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  • Rev. Kate J Meyer, LPC

Roller Coasters


In November 2021, I finally had the opportunity to go on my delayed-40th-birthday adventure with my friend Vanessa to Universal Orlando, particularly The Wizarding Word of Harry Potter. This was one of those once-in-a-lifetime, everything fell into place kind of trips. And I do mean everything. Cost. Travel. Lines. I don't travel with just anyone, and Vanessa and I had not yet traveled together. I think we both went into it confident we'd be good, but there's always a bit of anxiety with something like that. On the last day, we stated our agreement that we absolutely can travel together and that doing so 'leveled up' our friendship (love that term, Vanessa!). The experience was everything I'd hoped and more.


It was a few days later after returning that I had an epiphany about a nuance of the experience I felt but had been unable to name. I felt lighter, freer, just better by the end of the first day, and that continued each day. Then, while watching a POV video on YouTube of my favorite roller coaster at the park, it hit me: I released ever single pent-up emotion over the course of those days and hadn't even realized it.


We entered the park each morning with a game plan of rides. If we had a wait, we talked and connected; then we got on the ride and felt the anticipation build for what was to come. Now, I've always liked roller coasters, but it's been more than a decade since I rode one. (Seriously. Before this trip, the last coaster I rode was with my brother-in-law at New York, New York hotel in LV for my 30th birthday). The first thing I noticed is the speed improvements. Roller coasters take off at a breath-stealing speed now and it's amazing. At the end of our very first ride of the trip, Hagrid's Motorbike (do it! so fun!!), Vanessa and I were laughing and crying from the screaming and joy and surprise we'd just experienced. And then we rode another ride and then another and then another. And each time I laughed and I screamed. And I screamed some more. My voice became increasingly unreliable as the trip progressed.


Only after I returned did it finally click for me--despite the fact that I recommend this to clients all the time--that those rides, as fun as they were, served a deeper, therapeutic purpose for me. Every emotion I'd held in, every deep thing, was ushered out of me with each ride. Each scream just got it all out from the depths. And it was incredible.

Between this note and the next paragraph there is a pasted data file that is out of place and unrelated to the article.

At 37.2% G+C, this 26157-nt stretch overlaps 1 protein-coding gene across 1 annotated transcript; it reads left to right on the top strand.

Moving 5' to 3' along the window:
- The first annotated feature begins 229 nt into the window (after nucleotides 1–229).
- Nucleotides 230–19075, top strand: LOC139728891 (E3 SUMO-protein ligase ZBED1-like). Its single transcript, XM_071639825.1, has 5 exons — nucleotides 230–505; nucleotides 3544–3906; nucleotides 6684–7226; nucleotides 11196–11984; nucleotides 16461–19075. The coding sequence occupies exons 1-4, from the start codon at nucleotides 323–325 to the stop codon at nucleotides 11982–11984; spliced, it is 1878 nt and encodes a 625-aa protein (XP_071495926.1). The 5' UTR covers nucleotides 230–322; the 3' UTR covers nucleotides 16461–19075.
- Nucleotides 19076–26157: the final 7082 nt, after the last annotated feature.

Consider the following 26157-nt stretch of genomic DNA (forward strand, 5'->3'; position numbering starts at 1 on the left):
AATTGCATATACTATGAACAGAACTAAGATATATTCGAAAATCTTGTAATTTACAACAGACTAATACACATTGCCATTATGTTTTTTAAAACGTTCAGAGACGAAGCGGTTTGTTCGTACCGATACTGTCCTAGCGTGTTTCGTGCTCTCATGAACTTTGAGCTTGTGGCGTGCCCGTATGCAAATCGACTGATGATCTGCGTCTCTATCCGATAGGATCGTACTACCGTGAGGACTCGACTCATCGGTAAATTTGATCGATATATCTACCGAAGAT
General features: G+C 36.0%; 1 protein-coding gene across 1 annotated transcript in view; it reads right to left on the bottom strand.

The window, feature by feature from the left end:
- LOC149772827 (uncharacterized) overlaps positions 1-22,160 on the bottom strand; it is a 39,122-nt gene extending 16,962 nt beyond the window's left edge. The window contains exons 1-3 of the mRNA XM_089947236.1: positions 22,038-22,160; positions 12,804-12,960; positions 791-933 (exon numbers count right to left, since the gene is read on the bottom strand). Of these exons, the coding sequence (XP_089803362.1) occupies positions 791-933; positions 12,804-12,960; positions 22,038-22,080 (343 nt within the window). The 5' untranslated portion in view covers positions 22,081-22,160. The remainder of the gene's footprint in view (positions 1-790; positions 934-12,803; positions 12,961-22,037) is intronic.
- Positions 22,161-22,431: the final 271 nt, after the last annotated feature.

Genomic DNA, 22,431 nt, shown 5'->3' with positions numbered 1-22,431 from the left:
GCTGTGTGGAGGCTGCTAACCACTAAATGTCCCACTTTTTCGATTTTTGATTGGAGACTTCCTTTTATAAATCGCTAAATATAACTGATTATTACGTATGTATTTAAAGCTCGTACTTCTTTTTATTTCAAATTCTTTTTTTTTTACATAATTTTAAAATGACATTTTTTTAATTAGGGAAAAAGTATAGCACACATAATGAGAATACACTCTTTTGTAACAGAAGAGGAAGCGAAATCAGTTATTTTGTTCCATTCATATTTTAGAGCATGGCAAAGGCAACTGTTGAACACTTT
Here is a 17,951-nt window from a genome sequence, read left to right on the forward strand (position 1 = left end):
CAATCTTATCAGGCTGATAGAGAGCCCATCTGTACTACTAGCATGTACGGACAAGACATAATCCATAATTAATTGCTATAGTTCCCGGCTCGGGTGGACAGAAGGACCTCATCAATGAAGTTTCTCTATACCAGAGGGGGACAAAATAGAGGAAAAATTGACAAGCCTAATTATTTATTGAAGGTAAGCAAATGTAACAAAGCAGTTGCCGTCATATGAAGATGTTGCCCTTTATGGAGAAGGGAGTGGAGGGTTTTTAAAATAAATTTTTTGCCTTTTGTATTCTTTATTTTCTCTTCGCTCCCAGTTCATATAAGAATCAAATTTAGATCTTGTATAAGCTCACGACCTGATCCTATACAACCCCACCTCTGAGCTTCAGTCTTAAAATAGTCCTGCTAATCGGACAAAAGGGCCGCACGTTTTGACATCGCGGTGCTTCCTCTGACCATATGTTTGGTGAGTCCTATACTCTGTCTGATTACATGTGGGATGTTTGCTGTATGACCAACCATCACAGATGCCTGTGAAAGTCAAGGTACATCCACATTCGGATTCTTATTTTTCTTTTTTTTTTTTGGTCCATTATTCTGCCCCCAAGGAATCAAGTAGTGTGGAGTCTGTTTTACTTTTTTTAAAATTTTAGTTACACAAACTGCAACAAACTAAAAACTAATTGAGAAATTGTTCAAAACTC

Again, I tell my grief clients to go and scream at the waves when their grief gets heavy, so I don't know why this was such an epiphany for me, but it still amazes me. I've rediscovered my joy of roller coasters (which is, in part, due to the fact that I am able again to ride them with my new body) and I can't wait to ride again.


It's also probably time to try the break room too--I'm confident it provides similar outlet.


Listen, verbally processing emotions is healthy and needed. Do that. Writing them out is healthy and needed. Do that, too. But some emotions are so big and consuming and complicated that they require something more to fully release them from your being. Find that thing for you and make a commitment to give yourself that gift. You won't regret it!


Now, who wants to go to Great America in the spring?


Reminders: 1. subscribe to my website, www.katejmeyer.com, to get the February issue of Kaleidoscope. 2. Mental Health Mondays with Kate videos are now located on my social media and a brand new YouTube channel. Consider subscribing so you never miss an episode. 3. Thank you for your support. Please share this blog or other content as you are comfortable. I appreciate you!

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